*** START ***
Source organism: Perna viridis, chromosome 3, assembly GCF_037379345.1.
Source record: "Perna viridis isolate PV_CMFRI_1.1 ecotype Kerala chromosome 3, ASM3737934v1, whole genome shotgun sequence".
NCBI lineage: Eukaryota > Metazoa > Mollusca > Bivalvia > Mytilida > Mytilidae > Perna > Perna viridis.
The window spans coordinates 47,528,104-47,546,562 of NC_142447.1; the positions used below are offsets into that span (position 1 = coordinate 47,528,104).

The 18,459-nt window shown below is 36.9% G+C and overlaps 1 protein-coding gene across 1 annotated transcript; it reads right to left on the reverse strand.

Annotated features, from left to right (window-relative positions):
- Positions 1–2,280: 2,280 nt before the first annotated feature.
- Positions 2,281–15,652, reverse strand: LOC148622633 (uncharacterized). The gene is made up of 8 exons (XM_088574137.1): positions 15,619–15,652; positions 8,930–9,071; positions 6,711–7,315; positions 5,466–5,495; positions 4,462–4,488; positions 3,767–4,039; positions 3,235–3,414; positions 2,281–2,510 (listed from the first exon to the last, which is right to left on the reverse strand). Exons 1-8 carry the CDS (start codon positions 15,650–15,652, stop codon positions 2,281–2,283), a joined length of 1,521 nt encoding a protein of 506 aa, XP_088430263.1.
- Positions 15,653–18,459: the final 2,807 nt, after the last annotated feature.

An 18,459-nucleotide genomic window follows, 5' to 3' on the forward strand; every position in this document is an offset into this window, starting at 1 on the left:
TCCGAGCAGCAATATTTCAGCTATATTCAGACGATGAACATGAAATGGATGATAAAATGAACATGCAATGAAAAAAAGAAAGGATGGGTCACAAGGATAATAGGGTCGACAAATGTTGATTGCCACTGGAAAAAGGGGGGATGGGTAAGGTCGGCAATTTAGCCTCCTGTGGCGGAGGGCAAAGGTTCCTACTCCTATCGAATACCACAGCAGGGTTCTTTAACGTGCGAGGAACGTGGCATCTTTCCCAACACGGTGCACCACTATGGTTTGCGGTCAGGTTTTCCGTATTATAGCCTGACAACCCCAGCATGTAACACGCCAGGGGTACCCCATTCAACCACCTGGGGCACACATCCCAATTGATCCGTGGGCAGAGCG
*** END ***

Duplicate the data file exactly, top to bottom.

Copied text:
Source organism: Perna viridis, chromosome 3, assembly GCF_037379345.1.
Source record: "Perna viridis isolate PV_CMFRI_1.1 ecotype Kerala chromosome 3, ASM3737934v1, whole genome shotgun sequence".
NCBI lineage: Eukaryota > Metazoa > Mollusca > Bivalvia > Mytilida > Mytilidae > Perna > Perna viridis.
The window spans coordinates 47,528,104-47,546,562 of NC_142447.1; the positions used below are offsets into that span (position 1 = coordinate 47,528,104).

The 18,459-nt window shown below is 36.9% G+C and overlaps 1 protein-coding gene across 1 annotated transcript; it reads right to left on the reverse strand.

Annotated features, from left to right (window-relative positions):
- Positions 1–2,280: 2,280 nt before the first annotated feature.
- Positions 2,281–15,652, reverse strand: LOC148622633 (uncharacterized). The gene is made up of 8 exons (XM_088574137.1): positions 15,619–15,652; positions 8,930–9,071; positions 6,711–7,315; positions 5,466–5,495; positions 4,462–4,488; positions 3,767–4,039; positions 3,235–3,414; positions 2,281–2,510 (listed from the first exon to the last, which is right to left on the reverse strand). Exons 1-8 carry the CDS (start codon positions 15,650–15,652, stop codon positions 2,281–2,283), a joined length of 1,521 nt encoding a protein of 506 aa, XP_088430263.1.
- Positions 15,653–18,459: the final 2,807 nt, after the last annotated feature.

An 18,459-nucleotide genomic window follows, 5' to 3' on the forward strand; every position in this document is an offset into this window, starting at 1 on the left:
TCCGAGCAGCAATATTTCAGCTATATTCAGACGATGAACATGAAATGGATGATAAAATGAACATGCAATGAAAAAAAGAAAGGATGGGTCACAAGGATAATAGGGTCGACAAATGTTGATTGCCACTGGAAAAAGGGGGGATGGGTAAGGTCGGCAATTTAGCCTCCTGTGGCGGAGGGCAAAGGTTCCTACTCCTATCGAATACCACAGCAGGGTTCTTTAACGTGCGAGGAACGTGGCATCTTTCCCAACACGGTGCACCACTATGGTTTGCGGTCAGGTTTTCCGTATTATAGCCTGACAACCCCAGCATGTAACACGCCAGGGGTACCCCATTCAACCACCTGGGGCACACATCCCAATTGATCCGTGGGCAGAGCG